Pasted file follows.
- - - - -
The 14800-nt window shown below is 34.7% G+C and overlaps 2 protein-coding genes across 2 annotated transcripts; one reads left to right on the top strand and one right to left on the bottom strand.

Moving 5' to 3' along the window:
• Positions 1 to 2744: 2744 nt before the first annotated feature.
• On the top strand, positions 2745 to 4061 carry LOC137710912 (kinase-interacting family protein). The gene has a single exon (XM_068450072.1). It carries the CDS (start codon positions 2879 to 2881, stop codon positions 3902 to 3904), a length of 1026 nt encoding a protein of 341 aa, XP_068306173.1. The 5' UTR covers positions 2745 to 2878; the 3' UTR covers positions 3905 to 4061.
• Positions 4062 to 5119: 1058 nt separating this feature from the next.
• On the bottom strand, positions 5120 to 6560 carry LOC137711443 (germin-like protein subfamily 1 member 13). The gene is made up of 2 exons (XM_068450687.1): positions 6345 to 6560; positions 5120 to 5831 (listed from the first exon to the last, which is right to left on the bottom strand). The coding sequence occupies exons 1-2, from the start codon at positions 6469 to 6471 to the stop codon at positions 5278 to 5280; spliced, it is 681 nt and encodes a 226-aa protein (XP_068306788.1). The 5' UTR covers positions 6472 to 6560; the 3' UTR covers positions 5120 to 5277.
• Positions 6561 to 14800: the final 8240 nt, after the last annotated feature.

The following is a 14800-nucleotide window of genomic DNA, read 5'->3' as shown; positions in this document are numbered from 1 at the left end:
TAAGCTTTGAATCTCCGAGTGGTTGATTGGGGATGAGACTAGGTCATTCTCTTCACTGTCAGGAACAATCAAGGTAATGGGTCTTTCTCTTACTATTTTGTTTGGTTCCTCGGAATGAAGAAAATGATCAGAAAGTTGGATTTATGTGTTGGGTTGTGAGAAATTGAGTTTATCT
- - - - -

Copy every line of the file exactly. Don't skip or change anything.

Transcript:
The 14800-nt window shown below is 34.7% G+C and overlaps 2 protein-coding genes across 2 annotated transcripts; one reads left to right on the top strand and one right to left on the bottom strand.

Moving 5' to 3' along the window:
• Positions 1 to 2744: 2744 nt before the first annotated feature.
• On the top strand, positions 2745 to 4061 carry LOC137710912 (kinase-interacting family protein). The gene has a single exon (XM_068450072.1). It carries the CDS (start codon positions 2879 to 2881, stop codon positions 3902 to 3904), a length of 1026 nt encoding a protein of 341 aa, XP_068306173.1. The 5' UTR covers positions 2745 to 2878; the 3' UTR covers positions 3905 to 4061.
• Positions 4062 to 5119: 1058 nt separating this feature from the next.
• On the bottom strand, positions 5120 to 6560 carry LOC137711443 (germin-like protein subfamily 1 member 13). The gene is made up of 2 exons (XM_068450687.1): positions 6345 to 6560; positions 5120 to 5831 (listed from the first exon to the last, which is right to left on the bottom strand). The coding sequence occupies exons 1-2, from the start codon at positions 6469 to 6471 to the stop codon at positions 5278 to 5280; spliced, it is 681 nt and encodes a 226-aa protein (XP_068306788.1). The 5' UTR covers positions 6472 to 6560; the 3' UTR covers positions 5120 to 5277.
• Positions 6561 to 14800: the final 8240 nt, after the last annotated feature.

The following is a 14800-nucleotide window of genomic DNA, read 5'->3' as shown; positions in this document are numbered from 1 at the left end:
TAAGCTTTGAATCTCCGAGTGGTTGATTGGGGATGAGACTAGGTCATTCTCTTCACTGTCAGGAACAATCAAGGTAATGGGTCTTTCTCTTACTATTTTGTTTGGTTCCTCGGAATGAAGAAAATGATCAGAAAGTTGGATTTATGTGTTGGGTTGTGAGAAATTGAGTTTATCT